We live in a culture preoccupied with romance. You’d be hard pressed to find a recent pop song that doesn’t deal with a satisfying relationship, a failed relationship or even a potential relationship. Most movies have some kind of love angle. Millions of Americans are involved in thousands of online dating services. Much of this attention is targeted toward a younger demographic, those in their early 20s and 30s looking to find the right person and start a life together.
But what’s a person to do when the life they’ve spent so many years building, ends? How does the recently divorced or widowed parent reenter the dating scene, something that has probably changed drastically since they first got married?
When marketing representative and Agua Dulce resident Stephen Hemmert separated from his wife of 16 years, he experienced exactly this. What started as a personal memoir of his relationship failures and triumphs has since become Dating and the 50-Year-Old Man, a book he hopes will help other singles like him navigate the world of dating.
Hemmert’s story started like so many others. He met his wife while pursuing a music career in Los Angeles. They married and had two children.
“I was the average guy,” he recalled.
After the divorce, Hemmert was involved in another five-year relationship, until that, too, ended. His memoir chronicles the four or five years following. They started merely as a way for him to express his feelings.
“We human beings have to be able to process the things we go through, whether it’s writing them down, speaking them, putting them in a song, or whatever,” he said. “We have to process this somehow or we become angry, we become frustrated or we become depressed, hurt by virtue of things not working out the way we anticipated they would. My choice was to write these things down.”
The idea for a book didn’t occur to him until a playwright friend read the memoirs and realized their relevance.
Hemmert remembers her saying, “You’ve got to do a book about this, because this is so poignant. It is happening to everyone. The dating scene is a nightmare.”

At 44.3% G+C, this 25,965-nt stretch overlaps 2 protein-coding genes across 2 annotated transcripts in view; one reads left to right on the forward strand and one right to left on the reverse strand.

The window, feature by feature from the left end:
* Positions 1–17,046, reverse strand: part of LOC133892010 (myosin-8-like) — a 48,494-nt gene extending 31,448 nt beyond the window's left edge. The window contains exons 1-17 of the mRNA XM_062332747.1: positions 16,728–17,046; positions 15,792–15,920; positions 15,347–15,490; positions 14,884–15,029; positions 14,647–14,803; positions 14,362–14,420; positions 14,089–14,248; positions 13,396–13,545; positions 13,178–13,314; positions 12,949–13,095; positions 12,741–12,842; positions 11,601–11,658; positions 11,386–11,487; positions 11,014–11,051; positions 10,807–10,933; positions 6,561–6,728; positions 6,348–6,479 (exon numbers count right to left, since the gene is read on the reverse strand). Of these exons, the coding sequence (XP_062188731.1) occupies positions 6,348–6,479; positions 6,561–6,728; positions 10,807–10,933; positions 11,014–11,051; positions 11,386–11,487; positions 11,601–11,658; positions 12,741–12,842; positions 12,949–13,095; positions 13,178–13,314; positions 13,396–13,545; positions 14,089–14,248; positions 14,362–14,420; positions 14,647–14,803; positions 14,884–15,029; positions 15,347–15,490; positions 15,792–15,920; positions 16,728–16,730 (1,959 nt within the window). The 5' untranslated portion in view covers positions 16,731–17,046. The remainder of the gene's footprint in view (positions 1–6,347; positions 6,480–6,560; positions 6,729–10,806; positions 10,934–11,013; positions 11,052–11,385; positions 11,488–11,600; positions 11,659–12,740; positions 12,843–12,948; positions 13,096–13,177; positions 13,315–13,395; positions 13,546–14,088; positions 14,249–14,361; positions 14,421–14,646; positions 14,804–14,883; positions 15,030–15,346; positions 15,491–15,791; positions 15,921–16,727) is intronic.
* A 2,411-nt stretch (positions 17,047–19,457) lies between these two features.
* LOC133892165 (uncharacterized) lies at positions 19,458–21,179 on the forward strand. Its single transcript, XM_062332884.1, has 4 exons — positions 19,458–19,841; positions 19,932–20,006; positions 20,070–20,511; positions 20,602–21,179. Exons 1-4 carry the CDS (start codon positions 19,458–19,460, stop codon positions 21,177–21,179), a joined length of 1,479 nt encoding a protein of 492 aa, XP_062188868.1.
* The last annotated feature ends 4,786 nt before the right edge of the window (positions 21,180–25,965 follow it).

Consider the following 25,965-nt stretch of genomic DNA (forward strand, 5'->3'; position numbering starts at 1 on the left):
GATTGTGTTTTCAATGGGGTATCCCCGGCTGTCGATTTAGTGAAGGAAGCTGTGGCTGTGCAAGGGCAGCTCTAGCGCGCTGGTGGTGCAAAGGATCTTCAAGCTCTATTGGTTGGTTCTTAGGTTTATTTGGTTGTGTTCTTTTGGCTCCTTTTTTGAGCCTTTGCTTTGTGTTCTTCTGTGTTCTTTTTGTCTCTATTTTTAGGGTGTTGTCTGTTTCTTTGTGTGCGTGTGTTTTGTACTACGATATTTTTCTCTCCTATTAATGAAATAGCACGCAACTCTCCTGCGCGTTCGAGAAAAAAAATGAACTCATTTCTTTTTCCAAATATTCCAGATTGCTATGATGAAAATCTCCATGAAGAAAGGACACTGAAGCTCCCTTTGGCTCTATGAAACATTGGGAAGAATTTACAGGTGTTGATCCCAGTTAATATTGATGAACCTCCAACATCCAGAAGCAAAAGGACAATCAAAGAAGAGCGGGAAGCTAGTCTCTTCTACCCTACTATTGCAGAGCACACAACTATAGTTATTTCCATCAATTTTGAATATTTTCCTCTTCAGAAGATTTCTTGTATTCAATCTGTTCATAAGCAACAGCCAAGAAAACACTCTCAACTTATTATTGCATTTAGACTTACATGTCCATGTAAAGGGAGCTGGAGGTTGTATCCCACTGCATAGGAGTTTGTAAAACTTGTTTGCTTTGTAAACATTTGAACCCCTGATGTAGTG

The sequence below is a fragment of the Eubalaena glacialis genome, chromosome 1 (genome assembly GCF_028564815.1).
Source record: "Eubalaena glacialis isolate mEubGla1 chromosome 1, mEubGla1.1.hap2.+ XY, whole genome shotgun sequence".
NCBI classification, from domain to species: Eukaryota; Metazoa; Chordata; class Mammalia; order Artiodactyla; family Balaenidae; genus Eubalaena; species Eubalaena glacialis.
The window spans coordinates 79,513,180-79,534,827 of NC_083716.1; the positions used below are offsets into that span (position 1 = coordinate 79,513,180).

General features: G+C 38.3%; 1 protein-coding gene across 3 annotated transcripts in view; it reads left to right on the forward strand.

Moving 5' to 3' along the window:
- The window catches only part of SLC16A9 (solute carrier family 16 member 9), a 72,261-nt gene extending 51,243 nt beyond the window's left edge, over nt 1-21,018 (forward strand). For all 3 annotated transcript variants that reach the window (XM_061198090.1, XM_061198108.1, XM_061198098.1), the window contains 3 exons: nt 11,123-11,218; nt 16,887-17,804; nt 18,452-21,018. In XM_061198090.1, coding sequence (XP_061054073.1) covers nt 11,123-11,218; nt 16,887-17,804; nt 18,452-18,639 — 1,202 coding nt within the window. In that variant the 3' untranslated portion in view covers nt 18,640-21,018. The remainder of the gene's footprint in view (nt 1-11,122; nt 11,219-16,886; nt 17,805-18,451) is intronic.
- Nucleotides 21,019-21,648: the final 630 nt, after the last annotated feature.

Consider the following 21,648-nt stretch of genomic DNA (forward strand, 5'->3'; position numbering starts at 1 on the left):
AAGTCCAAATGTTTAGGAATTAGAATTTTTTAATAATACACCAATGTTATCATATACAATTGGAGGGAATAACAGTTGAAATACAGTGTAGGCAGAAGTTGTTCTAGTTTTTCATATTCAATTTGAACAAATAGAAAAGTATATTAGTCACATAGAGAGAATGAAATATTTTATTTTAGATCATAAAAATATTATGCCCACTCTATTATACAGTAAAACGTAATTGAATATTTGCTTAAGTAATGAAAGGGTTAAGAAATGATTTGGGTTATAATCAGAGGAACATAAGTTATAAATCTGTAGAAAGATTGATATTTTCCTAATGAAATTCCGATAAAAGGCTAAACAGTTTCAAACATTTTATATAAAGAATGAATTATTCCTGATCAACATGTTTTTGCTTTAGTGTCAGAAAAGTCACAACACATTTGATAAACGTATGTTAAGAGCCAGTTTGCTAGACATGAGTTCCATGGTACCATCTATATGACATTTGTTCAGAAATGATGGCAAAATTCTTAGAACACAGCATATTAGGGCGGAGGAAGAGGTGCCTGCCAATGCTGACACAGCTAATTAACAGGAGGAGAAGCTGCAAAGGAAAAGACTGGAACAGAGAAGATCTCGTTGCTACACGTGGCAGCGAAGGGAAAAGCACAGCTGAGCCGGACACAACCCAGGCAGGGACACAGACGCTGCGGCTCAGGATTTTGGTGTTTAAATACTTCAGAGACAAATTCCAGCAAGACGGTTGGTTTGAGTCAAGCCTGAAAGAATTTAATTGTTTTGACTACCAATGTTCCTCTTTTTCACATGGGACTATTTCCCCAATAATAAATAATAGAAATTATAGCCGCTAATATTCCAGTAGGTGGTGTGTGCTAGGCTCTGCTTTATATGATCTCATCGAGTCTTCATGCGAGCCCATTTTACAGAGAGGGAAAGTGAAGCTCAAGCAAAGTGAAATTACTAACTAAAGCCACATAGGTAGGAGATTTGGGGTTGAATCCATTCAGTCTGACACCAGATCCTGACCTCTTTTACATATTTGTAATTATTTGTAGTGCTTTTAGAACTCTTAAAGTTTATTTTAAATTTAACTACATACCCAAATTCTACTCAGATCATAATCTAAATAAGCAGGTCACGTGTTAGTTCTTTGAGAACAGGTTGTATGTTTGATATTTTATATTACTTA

While the book deals with a very popular topic, Hemmert would be the first to tell you that it doesn’t give any formula for finding love or three steps to a pain-free relationship. What he does encourage people to do is keep an open mind and follow their instincts rather than over-thinking and missing opportunities. He believes that this can be especially hard for the middle-aged, divorced community.
“Most of us have been through a divorce or raised kids on our own—had traumatic things happen to us, …sometimes being jaded, sometimes being overly choosy about what we’re willing to tolerate or not tolerate or accept, and that puts us in a bad spot, because we’ve become so jaded or so acclimated to wanting everything to be perfect, that we actually shut ourselves off from finding the right person.”
Dating and the 50-Year-Old Man deals with the ins and outs of online dating as well as meeting in person. Both can be tricky, Hemmert believes, because people often put up a façade.
“Ultimately if you’re dating for a little while, the mask has to come off,” Hemmert said.
Hemmert believes the book is especially relevant to the local community, because many of the events he records take place in the Santa Clarita Valley.
He has also noticed that “Santa Clarita is… a very family-oriented and a very family-driven community with a lot of divorced and single people out here. I know there are a lot of people who are going through what I went through.”
And despite what he has been through, Hemmert remains hopeful: “It might be [I’ll] meet someone whom I’m desperately and incredibly in love with and in love with me and we do get married. That would be a wonderful scenario. But the jury’s still out on that at this moment.”
Dating and the 50-Year-Old Man is available on Amazon.com in paperback and Kindle editions. Click here to order.